Never know where to put this sort of thing -- is it art? is it craft? -- but since it's all on paper....

The coffee cups and coffee beans images are hand-carved (by me) stamps.  The cups were stamped onto decorative and hand-made papers, the beans onto a coffee filter; the maroon backing is art paper.  The steam coming from the cups is made from wisps of cotton ball cotton.

7  QUILTING / Quilting: Discussion and Questions / Fabric question: will this work even if it's not 100% cotton? on: May 01, 2013 05:28:31 PM
At a fabric stores $2-per-pound outlet I recently acquired a nice length of white fabric.  No labeling, of course, not by a tag or printing on the selvedge, but I was allowed to snip a piece and do a burn test, the result of which indicated the fiber content to be of the natural variety, and I figured it was likely cotton, or at least would work with cotton for quilting.  The fabric is 56 inches wide and has the frayed edge type of selvedges.

Last night I started cutting half yard lengths to prep for making half square triangles, and discovered that the fabric is quite stretchy when pulled on selvedge-to-selvedge-wise.  Tugging length-wise (parallel to the selvedge) there is no stretch at all.  Did another burn test which, again, indicated that this is not a manmade material.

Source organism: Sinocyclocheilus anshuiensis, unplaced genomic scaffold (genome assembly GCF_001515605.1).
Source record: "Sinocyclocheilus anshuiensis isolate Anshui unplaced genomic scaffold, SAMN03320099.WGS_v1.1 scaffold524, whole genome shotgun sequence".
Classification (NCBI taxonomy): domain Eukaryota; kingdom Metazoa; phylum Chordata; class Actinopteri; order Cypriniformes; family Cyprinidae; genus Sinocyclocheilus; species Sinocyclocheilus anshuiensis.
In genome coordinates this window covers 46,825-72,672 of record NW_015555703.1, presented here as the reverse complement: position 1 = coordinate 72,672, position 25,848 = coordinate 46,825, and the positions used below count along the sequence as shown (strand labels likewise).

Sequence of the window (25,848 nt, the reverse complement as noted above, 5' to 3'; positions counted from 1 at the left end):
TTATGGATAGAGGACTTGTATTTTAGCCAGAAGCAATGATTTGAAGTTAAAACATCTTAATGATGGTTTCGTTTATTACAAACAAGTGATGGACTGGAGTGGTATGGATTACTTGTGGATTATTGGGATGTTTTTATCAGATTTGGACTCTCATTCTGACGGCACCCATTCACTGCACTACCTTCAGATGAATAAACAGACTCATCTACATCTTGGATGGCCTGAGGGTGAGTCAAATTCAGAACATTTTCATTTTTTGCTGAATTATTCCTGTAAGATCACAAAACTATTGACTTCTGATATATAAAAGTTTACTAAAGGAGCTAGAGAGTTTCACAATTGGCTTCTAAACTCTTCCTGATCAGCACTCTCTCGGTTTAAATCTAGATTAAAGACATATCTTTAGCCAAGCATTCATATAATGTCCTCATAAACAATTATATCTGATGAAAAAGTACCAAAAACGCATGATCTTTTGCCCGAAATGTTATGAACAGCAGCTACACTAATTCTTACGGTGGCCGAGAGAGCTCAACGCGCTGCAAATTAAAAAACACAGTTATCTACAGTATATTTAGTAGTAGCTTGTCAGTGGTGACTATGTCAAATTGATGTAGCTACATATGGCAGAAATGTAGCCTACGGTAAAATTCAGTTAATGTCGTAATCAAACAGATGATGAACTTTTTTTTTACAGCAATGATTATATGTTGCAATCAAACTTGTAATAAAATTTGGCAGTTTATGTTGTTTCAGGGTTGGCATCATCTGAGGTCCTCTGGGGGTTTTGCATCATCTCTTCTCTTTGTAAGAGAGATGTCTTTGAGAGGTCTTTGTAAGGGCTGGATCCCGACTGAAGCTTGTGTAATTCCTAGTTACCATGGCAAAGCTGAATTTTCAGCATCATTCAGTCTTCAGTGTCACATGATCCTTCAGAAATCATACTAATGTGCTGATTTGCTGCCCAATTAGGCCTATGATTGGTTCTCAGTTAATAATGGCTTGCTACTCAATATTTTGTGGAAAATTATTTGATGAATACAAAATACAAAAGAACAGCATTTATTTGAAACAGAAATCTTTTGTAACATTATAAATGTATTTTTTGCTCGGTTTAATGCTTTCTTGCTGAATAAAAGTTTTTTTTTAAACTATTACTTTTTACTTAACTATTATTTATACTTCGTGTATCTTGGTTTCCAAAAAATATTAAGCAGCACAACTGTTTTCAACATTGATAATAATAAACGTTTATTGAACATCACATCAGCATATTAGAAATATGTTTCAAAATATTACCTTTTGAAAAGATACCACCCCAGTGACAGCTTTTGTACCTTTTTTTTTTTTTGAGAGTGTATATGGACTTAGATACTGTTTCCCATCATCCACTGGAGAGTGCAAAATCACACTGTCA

Because the fat quarters I'm going to be using for the other halves of the HSTs have already been washed, I went ahead and washed the pieces of white that I'd cut.  They dried easily and are very wrinkly, but they dont appear to have shrunk.

Im thinking that even if its not 100% cotton, this material looks and feels and handles like a nice cotton, and since the FQs have been washed and gotten their shrinking out of the way, it should be OK to combine the two.  Would love to hear any thoughts from our quilting gurus on likely compatibility before I start using this with my cotton fat quarters....
8  JEWELRY AND TRINKETS / Trinkets and Jewelry: Completed Projects: General / Octopus earrings on: April 13, 2012 11:58:59 AM
Image transfer onto cut-to-size brass squares (using a product called Image Transfer Solution purchased at a local craft store, which is also available online), with glass beads: